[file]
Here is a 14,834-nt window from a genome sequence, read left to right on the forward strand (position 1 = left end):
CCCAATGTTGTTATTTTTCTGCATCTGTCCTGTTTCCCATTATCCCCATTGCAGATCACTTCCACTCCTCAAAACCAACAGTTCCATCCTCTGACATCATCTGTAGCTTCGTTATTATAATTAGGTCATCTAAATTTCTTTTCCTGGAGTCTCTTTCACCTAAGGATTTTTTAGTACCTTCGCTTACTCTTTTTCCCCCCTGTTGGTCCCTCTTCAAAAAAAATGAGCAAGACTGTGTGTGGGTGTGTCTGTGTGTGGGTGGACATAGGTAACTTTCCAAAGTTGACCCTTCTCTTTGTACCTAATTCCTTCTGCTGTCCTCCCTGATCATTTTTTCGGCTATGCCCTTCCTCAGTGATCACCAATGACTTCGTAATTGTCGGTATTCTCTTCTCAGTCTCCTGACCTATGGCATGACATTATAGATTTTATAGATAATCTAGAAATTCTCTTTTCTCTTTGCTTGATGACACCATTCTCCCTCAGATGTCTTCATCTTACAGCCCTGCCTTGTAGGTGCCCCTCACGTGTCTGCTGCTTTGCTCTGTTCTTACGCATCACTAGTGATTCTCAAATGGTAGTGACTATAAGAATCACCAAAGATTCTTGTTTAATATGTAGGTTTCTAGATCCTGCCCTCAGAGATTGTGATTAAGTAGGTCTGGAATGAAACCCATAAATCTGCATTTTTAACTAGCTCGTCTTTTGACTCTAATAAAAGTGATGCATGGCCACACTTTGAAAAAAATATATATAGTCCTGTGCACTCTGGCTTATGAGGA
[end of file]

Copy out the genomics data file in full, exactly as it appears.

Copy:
Here is a 14,834-nt window from a genome sequence, read left to right on the forward strand (position 1 = left end):
CCCAATGTTGTTATTTTTCTGCATCTGTCCTGTTTCCCATTATCCCCATTGCAGATCACTTCCACTCCTCAAAACCAACAGTTCCATCCTCTGACATCATCTGTAGCTTCGTTATTATAATTAGGTCATCTAAATTTCTTTTCCTGGAGTCTCTTTCACCTAAGGATTTTTTAGTACCTTCGCTTACTCTTTTTCCCCCCTGTTGGTCCCTCTTCAAAAAAAATGAGCAAGACTGTGTGTGGGTGTGTCTGTGTGTGGGTGGACATAGGTAACTTTCCAAAGTTGACCCTTCTCTTTGTACCTAATTCCTTCTGCTGTCCTCCCTGATCATTTTTTCGGCTATGCCCTTCCTCAGTGATCACCAATGACTTCGTAATTGTCGGTATTCTCTTCTCAGTCTCCTGACCTATGGCATGACATTATAGATTTTATAGATAATCTAGAAATTCTCTTTTCTCTTTGCTTGATGACACCATTCTCCCTCAGATGTCTTCATCTTACAGCCCTGCCTTGTAGGTGCCCCTCACGTGTCTGCTGCTTTGCTCTGTTCTTACGCATCACTAGTGATTCTCAAATGGTAGTGACTATAAGAATCACCAAAGATTCTTGTTTAATATGTAGGTTTCTAGATCCTGCCCTCAGAGATTGTGATTAAGTAGGTCTGGAATGAAACCCATAAATCTGCATTTTTAACTAGCTCGTCTTTTGACTCTAATAAAAGTGATGCATGGCCACACTTTGAAAAAAATATATATAGTCCTGTGCACTCTGGCTTATGAGGA